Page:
A batch type direct passive solar dryer was designed and fabricated to dry salted tilapia fish fillets. The dryer has a capacity a capacity of 1500g/batch. The tilapia fish species were obtained from Domita Farms Nig. Ltd,.Uyo, Akwa Ibom State and transported immediately to Nsukka in a cold storage container. The salted fish fillet was prepared to conform to thin layer drying specification of 3.0mm-5.0mm thickness before drying. The solar drying experiments were conducted at the Department of Agricultural and Bioresources Engineering, University of Nigeria, Nsukka. Nsukka is located on latitude 6056 N and longitude 7025 E. and 397m above sea level. The work was carried out as a factorial experiment with two factors in two and three levels respectively arranged in a completely randomized design (CRD) with six treatments and ten replicates. The first factor was fish with two levels, descaled fish and fish with intact scale. The second factor was common salt (sodium chloride) (NaCl) having 0%, 10% and 20% concentrations. The samples when removed from refrigerated storage were allowed to equilibrate with the ambient conditions before being prepared for solar drying. The fish were characterized to obtain its initial moisture content (M,% db),length(m), mass(g), crude protein(CP) (%), crude lipids (CL) (%), equilibrium moisture content (EQ) (%db) and ash (%). A total weight of 1200g/batch drawn from refrigerated storage were cleaned, eviscerated, heads removed, washed and filleted longitudinally to expose the backbone in preparation for solar drying. The fish fillets were treated with salt (Nacl) to prevent spoilage by microorganisms and to dehydrate the fish thereby enhancing the drying process. The experimental drying data was fitted to 19 models and the quality of fit evaluated.  A good fit is indicated by a high coefficient of determination (R2), low reduced chi- square (χ2), standard error (Se) and mean relative deviation modulus (P). Four out of the 19 models showed reasonable fit. Out of these four models,  the Wang and Singh model was  fairly good and therefore  was further modified  and ran on a non linear regression program (NLREG) which gave higher R2, and lower χ2, Se and P when compared with the original Wang and Singh model  of the  form MR = M +At +Bt2. A is the initial drying constant; B is the final drying constant, MR is the moisture ratio, M is a constant. A fair quality fit to the experimental data when modified yielded the new model. MR = M+ 0.048 t 0.8 + 0.067 t 0.76. For the new model R2 varied between 0.9779 and 0.9989, Se varied between 0.0014067 and 0.042528, χ2 varied between 1.8495×10-6 and 0.00189 and P varied between 0.0139 and 29.78% respectively. The length of tilapia fish was found to vary between 9cm and 13cm, weight varied between 50g and 100g.The proximate composition of tilapia fish were:  initial moisture content (Mo) varied between 254.43 – 293.13%(db), crude protein (CP) varied between 13.0 and 16.25%, crude lipids (CL) varied between 15.5 and 27.83% and ash between 14.74 and 16.16%, equilibrium moisture content (EQ) varied between 15-20% (wb). Drying kinetics of salted fish had moisture ratio (MR) varying between 0.022 – 1.0 at 10 % salt concentration, 0.0408 – 1.0 at 20% salt concentration. Mo was between10.38 – 573.4 and 18.63 – 564.48 for 10% and 20% respectively. Fish fillets without salt treatment had MR varying between 0.020 – 1.0, Mo varied between 12.82 –564.89.  Physico-chemical quality had the following values  microbial count (MC) varying between 0.6×104 -1.1×104 CFU/g (colony forming unit per gram),Fungal count (FC) varied between 0.7×103 – 4.6×104CFU/g, total volatile basic nitrogen (TVBN) varied between 12.0 –20.7 mg N/100g flesh (milligram nitrogen per 100g flesh). For fish fillets without salt treatment, MC varied between 0.7×104 -1.3×104,FC varied between 0.9×103 – 2.8×103,TVBN was between 29 -50.TVBN for control was above 30.0. Specific solar radiation available varied between 32.53 -37.70MJ/m2.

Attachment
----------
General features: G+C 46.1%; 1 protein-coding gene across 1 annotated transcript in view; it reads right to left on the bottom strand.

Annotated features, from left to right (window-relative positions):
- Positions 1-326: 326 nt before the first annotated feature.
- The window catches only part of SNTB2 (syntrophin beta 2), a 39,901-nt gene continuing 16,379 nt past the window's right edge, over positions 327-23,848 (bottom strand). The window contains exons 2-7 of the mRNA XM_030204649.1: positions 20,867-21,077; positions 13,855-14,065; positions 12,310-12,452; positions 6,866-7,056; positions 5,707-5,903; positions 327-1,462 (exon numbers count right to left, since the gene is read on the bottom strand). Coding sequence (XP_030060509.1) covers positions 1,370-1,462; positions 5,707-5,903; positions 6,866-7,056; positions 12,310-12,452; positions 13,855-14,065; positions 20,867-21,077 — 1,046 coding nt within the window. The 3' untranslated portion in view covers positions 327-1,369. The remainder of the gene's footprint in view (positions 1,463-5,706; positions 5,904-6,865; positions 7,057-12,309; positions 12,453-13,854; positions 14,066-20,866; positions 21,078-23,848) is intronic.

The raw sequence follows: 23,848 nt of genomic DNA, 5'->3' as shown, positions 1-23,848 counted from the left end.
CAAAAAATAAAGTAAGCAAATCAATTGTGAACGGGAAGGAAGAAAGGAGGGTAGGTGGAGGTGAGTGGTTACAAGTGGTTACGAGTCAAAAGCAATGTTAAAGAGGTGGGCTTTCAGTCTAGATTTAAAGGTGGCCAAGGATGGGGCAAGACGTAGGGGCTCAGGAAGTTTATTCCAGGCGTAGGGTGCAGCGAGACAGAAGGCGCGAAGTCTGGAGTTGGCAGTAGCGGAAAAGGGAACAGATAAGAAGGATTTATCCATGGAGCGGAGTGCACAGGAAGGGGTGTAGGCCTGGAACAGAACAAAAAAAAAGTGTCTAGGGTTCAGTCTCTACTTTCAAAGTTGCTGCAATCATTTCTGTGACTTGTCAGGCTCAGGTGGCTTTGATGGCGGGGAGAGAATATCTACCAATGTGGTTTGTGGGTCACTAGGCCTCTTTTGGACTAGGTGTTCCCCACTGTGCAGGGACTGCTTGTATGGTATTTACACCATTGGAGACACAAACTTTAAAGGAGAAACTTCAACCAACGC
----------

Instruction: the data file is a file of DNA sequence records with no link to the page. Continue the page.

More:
CHAPTER ONE 1.0